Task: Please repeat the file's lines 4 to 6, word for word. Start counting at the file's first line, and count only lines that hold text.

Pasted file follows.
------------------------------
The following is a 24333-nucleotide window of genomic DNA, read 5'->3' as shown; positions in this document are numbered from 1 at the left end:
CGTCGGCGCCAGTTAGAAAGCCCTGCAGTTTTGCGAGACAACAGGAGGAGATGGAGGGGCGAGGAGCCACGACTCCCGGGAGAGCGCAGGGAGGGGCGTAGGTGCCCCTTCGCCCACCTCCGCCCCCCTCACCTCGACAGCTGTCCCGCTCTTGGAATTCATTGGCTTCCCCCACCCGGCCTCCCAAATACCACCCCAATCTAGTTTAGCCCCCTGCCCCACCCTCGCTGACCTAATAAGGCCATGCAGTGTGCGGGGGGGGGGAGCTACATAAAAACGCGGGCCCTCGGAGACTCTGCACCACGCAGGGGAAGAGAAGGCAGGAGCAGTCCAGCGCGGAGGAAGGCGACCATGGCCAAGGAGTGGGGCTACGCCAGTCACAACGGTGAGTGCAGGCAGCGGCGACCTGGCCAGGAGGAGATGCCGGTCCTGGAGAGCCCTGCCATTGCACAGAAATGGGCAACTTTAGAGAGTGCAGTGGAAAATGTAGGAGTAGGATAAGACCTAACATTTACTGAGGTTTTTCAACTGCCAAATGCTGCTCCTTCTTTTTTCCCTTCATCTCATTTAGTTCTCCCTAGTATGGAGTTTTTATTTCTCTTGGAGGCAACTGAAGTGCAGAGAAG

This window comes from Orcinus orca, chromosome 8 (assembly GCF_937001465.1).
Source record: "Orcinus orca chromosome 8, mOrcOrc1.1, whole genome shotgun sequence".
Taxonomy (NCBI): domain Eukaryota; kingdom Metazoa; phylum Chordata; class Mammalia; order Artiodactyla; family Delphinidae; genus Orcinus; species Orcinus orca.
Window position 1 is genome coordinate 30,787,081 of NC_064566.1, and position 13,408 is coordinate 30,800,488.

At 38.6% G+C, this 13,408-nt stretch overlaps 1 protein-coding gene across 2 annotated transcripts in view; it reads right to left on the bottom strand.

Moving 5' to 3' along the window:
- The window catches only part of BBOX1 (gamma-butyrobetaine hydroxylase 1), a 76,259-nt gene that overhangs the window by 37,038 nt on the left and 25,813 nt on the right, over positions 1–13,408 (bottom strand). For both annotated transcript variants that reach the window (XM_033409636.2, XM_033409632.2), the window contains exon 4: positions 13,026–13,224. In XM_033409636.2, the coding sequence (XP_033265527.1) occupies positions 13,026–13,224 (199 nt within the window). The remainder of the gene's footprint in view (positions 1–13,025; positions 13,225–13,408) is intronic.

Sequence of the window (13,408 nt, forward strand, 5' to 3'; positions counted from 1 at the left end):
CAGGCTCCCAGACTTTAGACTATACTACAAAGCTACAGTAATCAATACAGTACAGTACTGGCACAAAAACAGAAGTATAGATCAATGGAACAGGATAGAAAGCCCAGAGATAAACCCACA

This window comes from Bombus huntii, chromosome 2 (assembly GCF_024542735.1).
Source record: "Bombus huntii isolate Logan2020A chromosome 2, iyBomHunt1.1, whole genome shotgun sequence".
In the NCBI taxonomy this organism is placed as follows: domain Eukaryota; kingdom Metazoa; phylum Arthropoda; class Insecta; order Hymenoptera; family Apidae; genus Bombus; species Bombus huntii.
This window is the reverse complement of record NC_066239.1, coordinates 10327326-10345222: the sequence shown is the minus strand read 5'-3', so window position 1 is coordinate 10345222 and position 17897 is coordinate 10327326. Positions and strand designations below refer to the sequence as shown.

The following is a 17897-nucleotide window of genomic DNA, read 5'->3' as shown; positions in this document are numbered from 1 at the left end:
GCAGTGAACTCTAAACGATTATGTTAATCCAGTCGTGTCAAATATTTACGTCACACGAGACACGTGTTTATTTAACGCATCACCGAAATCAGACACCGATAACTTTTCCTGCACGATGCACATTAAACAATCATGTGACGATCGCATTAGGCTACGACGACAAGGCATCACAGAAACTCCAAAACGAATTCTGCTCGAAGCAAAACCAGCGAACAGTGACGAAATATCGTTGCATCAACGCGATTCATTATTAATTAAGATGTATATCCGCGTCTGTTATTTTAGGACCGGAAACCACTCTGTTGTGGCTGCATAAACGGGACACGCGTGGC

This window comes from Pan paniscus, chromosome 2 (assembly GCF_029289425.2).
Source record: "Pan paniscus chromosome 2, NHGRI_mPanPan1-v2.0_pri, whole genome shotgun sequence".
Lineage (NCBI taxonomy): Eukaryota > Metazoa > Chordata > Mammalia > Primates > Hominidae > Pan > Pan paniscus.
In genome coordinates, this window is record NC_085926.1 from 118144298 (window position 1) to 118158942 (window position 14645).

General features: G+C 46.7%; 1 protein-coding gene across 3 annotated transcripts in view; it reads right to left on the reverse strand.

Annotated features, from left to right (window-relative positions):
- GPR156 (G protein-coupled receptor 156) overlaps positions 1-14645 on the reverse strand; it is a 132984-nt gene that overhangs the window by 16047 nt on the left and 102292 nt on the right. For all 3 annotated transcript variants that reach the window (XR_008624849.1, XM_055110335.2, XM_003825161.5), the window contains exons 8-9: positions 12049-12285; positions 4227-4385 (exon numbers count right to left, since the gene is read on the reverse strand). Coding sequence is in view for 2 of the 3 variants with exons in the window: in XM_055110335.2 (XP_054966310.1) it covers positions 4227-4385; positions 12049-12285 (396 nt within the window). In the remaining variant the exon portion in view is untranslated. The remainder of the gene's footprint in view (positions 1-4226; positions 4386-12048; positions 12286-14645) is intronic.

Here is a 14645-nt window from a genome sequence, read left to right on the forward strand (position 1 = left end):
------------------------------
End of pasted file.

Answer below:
Source record: "Orcinus orca chromosome 8, mOrcOrc1.1, whole genome shotgun sequence".
Taxonomy (NCBI): domain Eukaryota; kingdom Metazoa; phylum Chordata; class Mammalia; order Artiodactyla; family Delphinidae; genus Orcinus; species Orcinus orca.
Window position 1 is genome coordinate 30,787,081 of NC_064566.1, and position 13,408 is coordinate 30,800,488.